Banksy, ‘Stop & Search’, 2007, David Benrimon Fine Art

In his signature style, Bansky punctuates Stop & Search with critique of contemporary policing practices and governmental control. Stop & Search is a 2007 print that depicts Judy Garland's infamous character Dorothy and her dog Toto from the 1939 classic The Wizard of Oz. In this print, the police officer uniformed in riot gear stops and inspects Dorothy's innocent and unsuspecting woven basket for contraband. It engages with paranoia surrounding governmental attempts to control citizens.

About Banksy

Whether plastering cities with his trademark parachuting rat, painting imagined openings in the West Bank barrier in Israel, or stenciling “We’re bored of fish” above a penguins’ zoo enclosure, Banksy creates street art with an irreverent wit and an international reputation that precedes his anonymous identity. “TV has made going to the theatre seem pointless, photography has pretty much killed painting,” he says, “but graffiti has remained gloriously unspoilt by progress.” Banksy has gained his notoriety through a range of urban interventions, from modifying street signs and printing his own currency to illegally hanging his own works in institutions such as the Louvre and the Museum of Modern Art. Most often using spray paint and stencils, Banksy has crafted a signature, immediately identifiable graphic style—and a recurring cast of cops, soldiers, children, and celebrities—through which he critically examines contemporary issues of consumerism, political authority, terrorism, and the status of art and its display.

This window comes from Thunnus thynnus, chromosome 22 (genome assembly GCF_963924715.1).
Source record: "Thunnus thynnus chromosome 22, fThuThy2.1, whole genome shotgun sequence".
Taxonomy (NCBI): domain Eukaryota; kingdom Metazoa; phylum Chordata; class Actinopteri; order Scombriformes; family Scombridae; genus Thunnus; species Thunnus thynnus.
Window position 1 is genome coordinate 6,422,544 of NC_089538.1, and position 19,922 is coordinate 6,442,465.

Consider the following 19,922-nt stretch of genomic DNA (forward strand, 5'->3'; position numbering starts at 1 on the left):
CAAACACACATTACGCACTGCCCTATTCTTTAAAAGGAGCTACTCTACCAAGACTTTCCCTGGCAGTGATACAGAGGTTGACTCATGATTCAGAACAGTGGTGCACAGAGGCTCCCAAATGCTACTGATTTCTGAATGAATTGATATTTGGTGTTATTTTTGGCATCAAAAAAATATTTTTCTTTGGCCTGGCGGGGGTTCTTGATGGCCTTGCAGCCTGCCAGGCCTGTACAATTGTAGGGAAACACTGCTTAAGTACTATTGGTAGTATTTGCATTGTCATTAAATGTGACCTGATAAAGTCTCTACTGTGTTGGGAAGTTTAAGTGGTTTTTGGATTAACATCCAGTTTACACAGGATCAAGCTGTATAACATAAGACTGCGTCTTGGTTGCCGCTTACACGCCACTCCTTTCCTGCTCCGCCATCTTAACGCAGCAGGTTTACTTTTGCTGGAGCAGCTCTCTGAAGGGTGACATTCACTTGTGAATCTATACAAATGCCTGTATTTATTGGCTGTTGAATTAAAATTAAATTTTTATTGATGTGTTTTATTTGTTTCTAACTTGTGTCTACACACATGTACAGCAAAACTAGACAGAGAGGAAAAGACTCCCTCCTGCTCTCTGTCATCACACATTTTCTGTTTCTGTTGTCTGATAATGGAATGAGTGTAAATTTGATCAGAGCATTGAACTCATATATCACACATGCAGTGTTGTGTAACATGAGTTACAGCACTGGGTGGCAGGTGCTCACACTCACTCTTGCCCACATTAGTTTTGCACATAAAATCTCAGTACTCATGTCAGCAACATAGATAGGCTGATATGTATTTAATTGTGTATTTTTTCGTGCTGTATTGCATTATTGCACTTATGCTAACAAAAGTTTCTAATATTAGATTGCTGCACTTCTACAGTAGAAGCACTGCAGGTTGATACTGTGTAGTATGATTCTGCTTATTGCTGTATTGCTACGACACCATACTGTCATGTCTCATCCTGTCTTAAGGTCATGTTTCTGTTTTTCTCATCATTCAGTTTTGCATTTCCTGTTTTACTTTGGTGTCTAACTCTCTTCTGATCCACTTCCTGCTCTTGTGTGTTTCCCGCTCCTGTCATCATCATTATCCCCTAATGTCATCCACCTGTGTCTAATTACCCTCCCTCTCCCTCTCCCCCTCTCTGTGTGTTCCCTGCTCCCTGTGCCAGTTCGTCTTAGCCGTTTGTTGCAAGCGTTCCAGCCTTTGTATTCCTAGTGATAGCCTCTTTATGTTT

British, Bristol, United Kingdom